Top 5 Travel Destinations on Earth That Mirror Other Planets
There's a good chance humans will be able to conquer other planets someday. For now, this dream remains in the distant future and people will have to remain earth-bound. Here are five surreal landscapes that's (almost) as good as exploring space.
Boasting one of the most jaw-dropping landscapes on the planet, it's not surprising that the otherworldly beauty of Iceland is comparable with other planets as well. According to a report from Iceland Monitor, the central highlands of the country are an analog of Mars because of the gigantic volcanic activity and the interaction between fire and ice in this unique setting. "You wouldn't find it in Italy or Hawaii, but in Iceland, these large fissure eruptions that happen every few hundred years really are our best window into understanding the mega-eruptions that have affected Mars' history," NASA HiRise team volcanologist Christopher Hamilton said.
Death Valley, California
The Death Valley, known as a hot, dry place that has the lowest elevation in North America, is another destination that's a testing ground of NASA. According to a report from Smithsonian Magazine, the craggy landscape of the national park was used to test for the Curiosity Rover's stint in Mars back in 2012.
Kilauea Volcano, Hawaii
Jupiter's moon Io is the most active volcanic spot in the entire solar system, a report from Smithsonian Magazine revealed. While that's certainly notable, NASA scientists say that the moon actually bears a few resemblances to Earth's own Kilauea Volcano in Hawaii, specifically both hotspots' "long-lived" eruptions as well as lava tubes and products plumes.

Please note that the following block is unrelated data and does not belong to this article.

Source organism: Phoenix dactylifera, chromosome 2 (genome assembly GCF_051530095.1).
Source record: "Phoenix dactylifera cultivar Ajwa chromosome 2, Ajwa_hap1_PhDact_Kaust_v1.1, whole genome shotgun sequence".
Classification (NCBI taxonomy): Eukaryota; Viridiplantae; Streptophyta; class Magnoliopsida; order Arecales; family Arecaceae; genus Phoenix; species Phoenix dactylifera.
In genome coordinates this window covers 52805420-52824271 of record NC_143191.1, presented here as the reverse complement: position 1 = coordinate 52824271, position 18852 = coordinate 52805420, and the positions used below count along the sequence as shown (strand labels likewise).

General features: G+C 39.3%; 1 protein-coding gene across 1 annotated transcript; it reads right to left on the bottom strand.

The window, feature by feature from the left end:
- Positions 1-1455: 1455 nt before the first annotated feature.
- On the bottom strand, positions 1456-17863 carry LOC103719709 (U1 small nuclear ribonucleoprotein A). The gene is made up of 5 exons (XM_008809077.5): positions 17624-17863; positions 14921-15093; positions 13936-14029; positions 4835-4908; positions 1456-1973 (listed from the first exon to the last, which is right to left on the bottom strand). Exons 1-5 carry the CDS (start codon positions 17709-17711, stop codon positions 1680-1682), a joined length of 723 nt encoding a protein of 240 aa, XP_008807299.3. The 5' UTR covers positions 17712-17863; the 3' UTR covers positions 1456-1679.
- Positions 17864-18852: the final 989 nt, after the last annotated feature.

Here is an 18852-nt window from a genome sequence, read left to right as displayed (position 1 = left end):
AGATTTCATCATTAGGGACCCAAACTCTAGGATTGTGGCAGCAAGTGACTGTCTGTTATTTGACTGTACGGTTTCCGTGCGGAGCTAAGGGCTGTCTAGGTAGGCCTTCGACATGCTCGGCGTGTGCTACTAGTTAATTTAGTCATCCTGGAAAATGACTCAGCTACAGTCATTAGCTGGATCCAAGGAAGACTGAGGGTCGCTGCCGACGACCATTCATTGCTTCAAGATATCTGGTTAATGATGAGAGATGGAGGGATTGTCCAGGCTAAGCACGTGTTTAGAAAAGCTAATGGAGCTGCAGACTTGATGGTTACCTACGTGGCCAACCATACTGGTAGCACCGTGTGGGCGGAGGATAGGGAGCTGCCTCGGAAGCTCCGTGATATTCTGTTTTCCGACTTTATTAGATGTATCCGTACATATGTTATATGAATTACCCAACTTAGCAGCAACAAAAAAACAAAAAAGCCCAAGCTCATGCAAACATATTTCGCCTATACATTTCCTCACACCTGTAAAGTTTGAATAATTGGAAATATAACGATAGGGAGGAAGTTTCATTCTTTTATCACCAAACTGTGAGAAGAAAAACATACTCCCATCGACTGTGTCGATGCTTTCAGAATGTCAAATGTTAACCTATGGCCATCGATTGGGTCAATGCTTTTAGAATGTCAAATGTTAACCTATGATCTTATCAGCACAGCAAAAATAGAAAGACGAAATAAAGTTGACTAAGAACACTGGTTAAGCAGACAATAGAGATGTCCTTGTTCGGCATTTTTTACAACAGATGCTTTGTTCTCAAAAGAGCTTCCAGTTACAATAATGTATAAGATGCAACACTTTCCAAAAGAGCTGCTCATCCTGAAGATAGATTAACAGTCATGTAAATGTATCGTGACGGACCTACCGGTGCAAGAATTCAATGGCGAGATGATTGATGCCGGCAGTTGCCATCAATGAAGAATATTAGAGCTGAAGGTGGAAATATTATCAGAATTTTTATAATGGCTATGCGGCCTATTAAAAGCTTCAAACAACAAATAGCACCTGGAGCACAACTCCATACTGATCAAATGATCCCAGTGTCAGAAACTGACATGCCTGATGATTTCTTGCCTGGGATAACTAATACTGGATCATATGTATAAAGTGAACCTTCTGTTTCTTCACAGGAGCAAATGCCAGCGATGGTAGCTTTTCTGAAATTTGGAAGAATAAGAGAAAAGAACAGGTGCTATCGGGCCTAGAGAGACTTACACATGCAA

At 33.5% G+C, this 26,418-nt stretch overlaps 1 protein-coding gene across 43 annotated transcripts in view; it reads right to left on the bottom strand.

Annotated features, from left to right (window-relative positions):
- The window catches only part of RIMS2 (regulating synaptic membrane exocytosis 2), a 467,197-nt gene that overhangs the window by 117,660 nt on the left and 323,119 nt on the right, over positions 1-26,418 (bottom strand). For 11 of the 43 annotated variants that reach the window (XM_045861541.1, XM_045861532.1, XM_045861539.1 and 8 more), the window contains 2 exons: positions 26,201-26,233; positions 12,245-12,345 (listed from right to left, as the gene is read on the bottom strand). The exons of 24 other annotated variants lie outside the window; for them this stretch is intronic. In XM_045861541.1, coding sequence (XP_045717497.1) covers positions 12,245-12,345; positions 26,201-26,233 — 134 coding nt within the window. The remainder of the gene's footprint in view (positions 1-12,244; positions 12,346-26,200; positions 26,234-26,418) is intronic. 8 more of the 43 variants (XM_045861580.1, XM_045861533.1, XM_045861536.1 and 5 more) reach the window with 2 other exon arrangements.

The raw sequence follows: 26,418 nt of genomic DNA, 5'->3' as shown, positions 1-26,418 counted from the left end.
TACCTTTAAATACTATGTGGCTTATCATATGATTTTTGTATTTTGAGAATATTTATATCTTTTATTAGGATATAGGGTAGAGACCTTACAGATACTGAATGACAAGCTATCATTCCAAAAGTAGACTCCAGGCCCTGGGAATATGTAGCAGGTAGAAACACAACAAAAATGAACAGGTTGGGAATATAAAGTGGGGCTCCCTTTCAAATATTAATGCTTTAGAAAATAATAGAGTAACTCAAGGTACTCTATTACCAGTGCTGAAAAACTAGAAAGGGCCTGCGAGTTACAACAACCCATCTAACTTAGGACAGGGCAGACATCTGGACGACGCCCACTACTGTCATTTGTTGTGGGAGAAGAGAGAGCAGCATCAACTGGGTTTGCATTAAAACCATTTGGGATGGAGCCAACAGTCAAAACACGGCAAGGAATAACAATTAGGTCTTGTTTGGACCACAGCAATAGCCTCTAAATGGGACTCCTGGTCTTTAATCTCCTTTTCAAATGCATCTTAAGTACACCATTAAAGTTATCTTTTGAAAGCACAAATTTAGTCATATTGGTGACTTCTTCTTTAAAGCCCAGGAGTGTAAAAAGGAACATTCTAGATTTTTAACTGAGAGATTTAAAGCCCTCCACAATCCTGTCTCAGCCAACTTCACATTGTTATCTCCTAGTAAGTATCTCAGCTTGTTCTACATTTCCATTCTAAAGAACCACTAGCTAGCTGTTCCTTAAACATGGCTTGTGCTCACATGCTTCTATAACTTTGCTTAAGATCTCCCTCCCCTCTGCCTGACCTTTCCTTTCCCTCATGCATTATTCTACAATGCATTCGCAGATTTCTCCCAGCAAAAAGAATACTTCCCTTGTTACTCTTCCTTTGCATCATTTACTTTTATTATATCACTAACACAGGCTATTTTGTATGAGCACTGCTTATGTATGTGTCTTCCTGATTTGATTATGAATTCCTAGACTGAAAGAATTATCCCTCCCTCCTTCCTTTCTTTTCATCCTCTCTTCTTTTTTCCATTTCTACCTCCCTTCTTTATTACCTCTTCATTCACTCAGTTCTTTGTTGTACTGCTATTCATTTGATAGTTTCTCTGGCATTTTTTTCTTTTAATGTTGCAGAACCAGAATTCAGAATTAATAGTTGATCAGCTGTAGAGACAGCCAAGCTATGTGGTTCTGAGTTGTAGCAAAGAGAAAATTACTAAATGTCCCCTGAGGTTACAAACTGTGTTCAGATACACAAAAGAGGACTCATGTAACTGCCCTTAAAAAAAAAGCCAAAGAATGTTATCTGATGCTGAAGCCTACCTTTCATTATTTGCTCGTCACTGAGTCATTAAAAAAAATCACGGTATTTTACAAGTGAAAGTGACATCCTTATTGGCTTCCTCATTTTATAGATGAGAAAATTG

Waitomo Caves, New Zealand
See the Milky Way up close deep in the Waitomo Caves. According to Conde Nast Traveler, bioluminescent larvae in the caves produce mucus that glows brightly in the cave -- even more dazzling than most views of the sky throughout the planet.
Making this list for the simple fact that it's unseen anywhere else on Earth, the sand dunes in Mauritius offers a stunning stretch of dunes in stripes of seven different colors: red, brown, violet, green, blue, purple, and yellow. A report from CNN revealed that the phenomenon has scientists puzzled, and even more mysteriously, the sand does not erode even in the wake of heavy rain.